A look back to the State CapitolPublished 1:25pm Wednesday, January 30, 2013
The Alabama Legislature will soon begin meeting in its 2013 regular session. While it has gained some new functions over the years, it has also lost some—as the first item indicates.
Jan. 30, 1907–Alabama’s two veteran U.S. senators, Pettus and Morgan, have both once more been unanimously re-elected to office by the Legislature. These men are over 80 years of age and live not far from each other in Selma, when at home. Both were brigadier generals in the Confederate army. (Since the Seventeenth Amendment to the U.S. Constitution was adopted almost exactly a century ago the people have elected the senators.)
Jan. 30, 1922–More than 20 counties have been organized during the past week for the campaign to raise $1 million to meet pressing requirements for buildings and equipment at Auburn. Legislative appropriations have been inadequate to meet API’s needs.
Jan. 30, 1955–Bob Gilchrist, Hartselle’s new representative in the Alabama Legislature, is hoping for good cooperation between Governor James Folsom (now into the second week of his second term) and the State House and Senate.
Jan. 30, 1909–The state high school here as approved by Governor Comer and the Legislature has now been completed and will be turned over to the local building committee. The building is of modern brick and stone, two stories high, with eight rooms, and is convenient in every respect. The structure and grounds cost $10,000, with funds being supplied both locally and by the Legislature.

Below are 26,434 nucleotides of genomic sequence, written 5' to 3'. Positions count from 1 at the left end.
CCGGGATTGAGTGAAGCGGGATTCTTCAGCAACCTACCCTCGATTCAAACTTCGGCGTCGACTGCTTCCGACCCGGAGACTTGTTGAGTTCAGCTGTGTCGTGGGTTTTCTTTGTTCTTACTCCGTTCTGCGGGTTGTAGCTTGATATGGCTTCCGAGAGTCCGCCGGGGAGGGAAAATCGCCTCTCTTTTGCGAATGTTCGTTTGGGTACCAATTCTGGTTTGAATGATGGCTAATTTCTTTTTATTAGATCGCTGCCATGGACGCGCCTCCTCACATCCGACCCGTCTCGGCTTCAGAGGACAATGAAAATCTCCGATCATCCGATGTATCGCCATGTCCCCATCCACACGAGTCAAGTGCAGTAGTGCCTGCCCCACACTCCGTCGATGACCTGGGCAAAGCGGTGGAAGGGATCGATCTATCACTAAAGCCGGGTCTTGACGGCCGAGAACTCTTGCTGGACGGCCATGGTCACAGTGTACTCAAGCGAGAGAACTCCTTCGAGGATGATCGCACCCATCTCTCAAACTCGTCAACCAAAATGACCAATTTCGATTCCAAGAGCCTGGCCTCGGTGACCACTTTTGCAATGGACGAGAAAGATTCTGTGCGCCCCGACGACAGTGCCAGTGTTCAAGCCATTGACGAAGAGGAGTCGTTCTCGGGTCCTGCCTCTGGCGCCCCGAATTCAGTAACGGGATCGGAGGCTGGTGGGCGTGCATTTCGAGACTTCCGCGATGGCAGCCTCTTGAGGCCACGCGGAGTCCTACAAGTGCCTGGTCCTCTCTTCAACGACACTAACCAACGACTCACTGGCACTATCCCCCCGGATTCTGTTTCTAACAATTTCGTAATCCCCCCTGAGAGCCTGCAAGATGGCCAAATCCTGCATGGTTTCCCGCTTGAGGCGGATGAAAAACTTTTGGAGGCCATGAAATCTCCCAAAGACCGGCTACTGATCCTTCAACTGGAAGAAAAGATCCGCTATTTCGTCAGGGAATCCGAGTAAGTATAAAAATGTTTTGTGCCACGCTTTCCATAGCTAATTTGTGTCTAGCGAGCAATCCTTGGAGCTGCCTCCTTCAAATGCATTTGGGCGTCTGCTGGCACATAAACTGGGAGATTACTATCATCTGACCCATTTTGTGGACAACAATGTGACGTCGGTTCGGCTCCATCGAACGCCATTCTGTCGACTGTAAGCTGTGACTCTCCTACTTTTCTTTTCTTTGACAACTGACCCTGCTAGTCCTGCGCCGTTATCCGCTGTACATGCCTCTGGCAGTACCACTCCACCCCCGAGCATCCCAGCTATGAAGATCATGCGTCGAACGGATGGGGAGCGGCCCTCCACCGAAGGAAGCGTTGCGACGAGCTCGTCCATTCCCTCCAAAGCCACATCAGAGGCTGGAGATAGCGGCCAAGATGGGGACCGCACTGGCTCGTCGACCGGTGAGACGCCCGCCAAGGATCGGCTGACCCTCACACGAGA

Jan. 31, 1899–Rep. Greene of Morgan is on the local legislation committee of the House, which is considering a dispensary system for selling liquor in Alabama. It would close saloons.
Feb. 1, 1945–Morgan County High School has started a drive to raise funds to build a new lunchroom. The lunchroom will be an added building, placed on the campus near the football field. Funds appropriated by the Legislature are inadequate to meet this need.
Feb. 1, 1954–Candidates for Democratic nominations for the Legislature (and other offices) this year must swear that they didn’t vote for any other than Democratic nominees in the last election.
Feb. 1, 1998—Dr. Vernon L. St. John, 92, died. He was a member of the State Senate from Morgan County when the sales tax was enacted to vastly improve funding for public schools.
Feb. 2, 1903–Hon. W. W. Callahan, a representative in the Legislature from this county, has been asked by a delegation of ministers to use his influence to secure the passage of the proposed prohibition bill for the county. Mr. Callahan is quoted as saying he would not support the bill as it is now drawn because he did not think the entire county should have the right to say whether or not whiskey shall be sold in the Decaturs. At the present time the Decaturs are the only precincts in the county where whiskey is sold, the rest of it already being prohibition,
Feb. 3, 1947—F. E. Burleson presided over a forum dealing with local school needs here today. Professor Burleson formerly served in the Legislature from this county and knows very well how the political system works in Montgomery.
Feb. 4, 1918–W. H. Smith, a prominent merchant of Town Creek, today announced his candidacy for the state Senate from the district in which Hartselle is located. Under the agreement that has existed between Morgan and Lawrence counties, the senatorship goes to Lawrence County this year. Mr. Smith is counted as a strong prohibitionist.
Feb. 5, 1912—State Sen.Charles M. Sherrod of Lawrence County (Hartselle’s senator as well as an API trustee) is very desirous that a game of football be played between the University of Alabama and Auburn. There will be no game this year, however.